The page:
June 10, 2015 In News


The Constitutional Court today handed down a judgment confirming a declaration of constitutional invalidity of a provision of the National Credit Act (NCA) concerning a creditor’s right not to be arbitrarily deprived of its property.

Mr W had, since 1997, purchased petroleum products on credit from Chevron in terms of a credit agreement. In 2010, Chevron sued W in the Magistrates’ Court claiming that Mr W had underpaid amounts owed by approximately R3 million. During the case it became apparent that Chevron was not registered as a credit provider under the NCA as is required by the act. The parties agreed to have the credit agreement declared void and the proceedings were postponed to give Chevron an opportunity to challenge the constitutional validity of the section of the NCA which required a court to order a full refund of all the payments made under credit agreement, in the event that a credit provider is not registered. Had the proceedings not been postponed, the Magistrate would have been compelled in terms of the NCA, to order that Chevron refund R33 million being the total amount spent to Mr W.

Chevron successfully challenged the constitutional validity of the relevant provision of the NCA in the High Court, on the basis that it allowed for arbitrary deprivation of its property, being the money. The Minister of Trade and Industry and the National Credit Regulator, did not oppose the challenge. The High Court declared the section constitutionally invalid because the obligatory nature of the refund was both substantively and procedurally unfair.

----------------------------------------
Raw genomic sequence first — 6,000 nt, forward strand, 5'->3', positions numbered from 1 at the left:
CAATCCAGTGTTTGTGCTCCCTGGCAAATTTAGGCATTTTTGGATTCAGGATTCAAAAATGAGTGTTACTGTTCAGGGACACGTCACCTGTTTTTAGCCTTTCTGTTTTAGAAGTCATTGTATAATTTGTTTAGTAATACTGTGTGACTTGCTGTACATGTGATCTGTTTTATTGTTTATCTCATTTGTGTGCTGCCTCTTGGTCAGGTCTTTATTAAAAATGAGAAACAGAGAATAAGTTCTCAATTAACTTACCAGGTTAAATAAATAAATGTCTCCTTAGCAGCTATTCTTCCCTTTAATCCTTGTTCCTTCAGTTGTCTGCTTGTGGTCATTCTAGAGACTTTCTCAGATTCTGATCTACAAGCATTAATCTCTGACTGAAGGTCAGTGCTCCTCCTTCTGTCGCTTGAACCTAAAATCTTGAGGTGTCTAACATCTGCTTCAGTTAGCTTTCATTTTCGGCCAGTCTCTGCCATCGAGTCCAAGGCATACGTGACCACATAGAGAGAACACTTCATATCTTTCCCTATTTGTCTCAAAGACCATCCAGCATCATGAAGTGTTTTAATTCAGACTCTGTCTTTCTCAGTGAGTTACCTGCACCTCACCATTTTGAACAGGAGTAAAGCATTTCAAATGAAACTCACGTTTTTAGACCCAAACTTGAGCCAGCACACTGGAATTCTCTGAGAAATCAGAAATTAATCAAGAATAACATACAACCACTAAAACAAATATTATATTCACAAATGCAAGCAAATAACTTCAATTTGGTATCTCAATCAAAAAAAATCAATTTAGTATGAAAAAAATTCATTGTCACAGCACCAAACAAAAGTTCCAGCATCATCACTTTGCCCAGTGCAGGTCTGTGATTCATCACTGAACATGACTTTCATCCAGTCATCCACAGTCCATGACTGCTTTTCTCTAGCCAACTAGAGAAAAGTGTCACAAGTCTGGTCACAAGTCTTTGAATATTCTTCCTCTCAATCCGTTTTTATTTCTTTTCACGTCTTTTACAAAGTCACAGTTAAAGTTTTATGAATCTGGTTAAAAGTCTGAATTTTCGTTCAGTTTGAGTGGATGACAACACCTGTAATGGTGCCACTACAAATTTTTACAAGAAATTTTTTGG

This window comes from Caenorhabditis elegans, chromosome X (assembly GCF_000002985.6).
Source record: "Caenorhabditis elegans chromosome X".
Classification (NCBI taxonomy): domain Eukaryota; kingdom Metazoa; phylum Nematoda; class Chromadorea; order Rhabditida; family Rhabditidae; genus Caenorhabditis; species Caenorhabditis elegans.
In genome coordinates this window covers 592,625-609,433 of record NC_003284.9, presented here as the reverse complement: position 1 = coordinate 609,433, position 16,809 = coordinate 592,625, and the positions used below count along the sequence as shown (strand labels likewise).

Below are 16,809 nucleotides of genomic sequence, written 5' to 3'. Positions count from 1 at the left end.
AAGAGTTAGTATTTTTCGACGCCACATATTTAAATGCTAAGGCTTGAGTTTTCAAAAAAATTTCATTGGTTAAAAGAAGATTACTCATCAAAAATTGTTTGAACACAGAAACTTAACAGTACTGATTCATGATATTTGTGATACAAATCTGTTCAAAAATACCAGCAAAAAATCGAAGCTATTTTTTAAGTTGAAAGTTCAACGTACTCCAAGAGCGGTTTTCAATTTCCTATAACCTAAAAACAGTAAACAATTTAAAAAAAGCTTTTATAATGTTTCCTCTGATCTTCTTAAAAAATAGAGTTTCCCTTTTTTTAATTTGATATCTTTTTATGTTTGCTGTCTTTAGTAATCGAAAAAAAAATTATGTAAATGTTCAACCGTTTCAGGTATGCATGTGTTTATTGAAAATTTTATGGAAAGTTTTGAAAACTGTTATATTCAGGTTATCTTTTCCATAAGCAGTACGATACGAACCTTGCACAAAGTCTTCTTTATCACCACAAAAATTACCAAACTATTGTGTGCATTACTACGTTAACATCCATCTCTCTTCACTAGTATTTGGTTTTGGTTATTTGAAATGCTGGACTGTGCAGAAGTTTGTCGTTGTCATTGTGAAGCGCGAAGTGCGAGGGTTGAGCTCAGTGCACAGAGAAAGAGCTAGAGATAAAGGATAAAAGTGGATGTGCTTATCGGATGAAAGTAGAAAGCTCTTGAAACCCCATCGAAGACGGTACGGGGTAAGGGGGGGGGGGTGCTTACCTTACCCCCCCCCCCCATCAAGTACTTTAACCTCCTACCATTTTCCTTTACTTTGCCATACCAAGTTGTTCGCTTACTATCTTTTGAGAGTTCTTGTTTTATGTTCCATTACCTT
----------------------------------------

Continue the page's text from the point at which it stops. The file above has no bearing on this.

While the High Court proceedings were ongoing, the National Credit Amendment Act (Amendment Act) was passed. This Act amended the NCA by requiring that a court must make a just and equitable order when faced with an unlawful credit agreement, including a declaration that the agreement is void. Although it had been passed, the Amendment Act had not yet come into operation. The High Court, therefore, chose to replicate the Amendment Act’s wording in its order to remedy the defect for the time being.

Before the Constitutional Court, the parties were again in agreement on the constitutional invalidity of the impugned section of the NCA. The parties also agreed that even the potential ability of a creditor to launch an unjustified enrichment claim, should it be ordered to provide a refund in accordance with the impugned section, was not enough to save the offending provision.

In a unanimous judgment, the Constitutional Court upheld the High Court’s declaration of constitutional invalidity. The judgment found that Chevron’s affected right undoubtedly amounts to property. Further, ordering a refund of the amounts paid under the credit agreement would amount to a deprivation of property.

The question then became whether the deprivation was arbitrary. The judge found that the fact that the relevant provisions did not allow for a court to exercise any discretion in whether or not to order the refund meant that the provisions were procedurally unfair, as a court could not take the relevant factors of each case into account. The judgment also found that a creditor’s unjustified enrichment claim against the debtor did not alleviate arbitrariness because the claim would not be guaranteed to succeed and, even if successful, may be worthless because of the particular debtor’s financial circumstances.

Finally, the court concluded that the arbitrary deprivation of Chevron’s property was not reasonable and justifiable in an open and democratic society based on human dignity, equality and freedom. This was primarily because the Legislature could easily have used

less restrictive means to deal with unlawful credit agreements.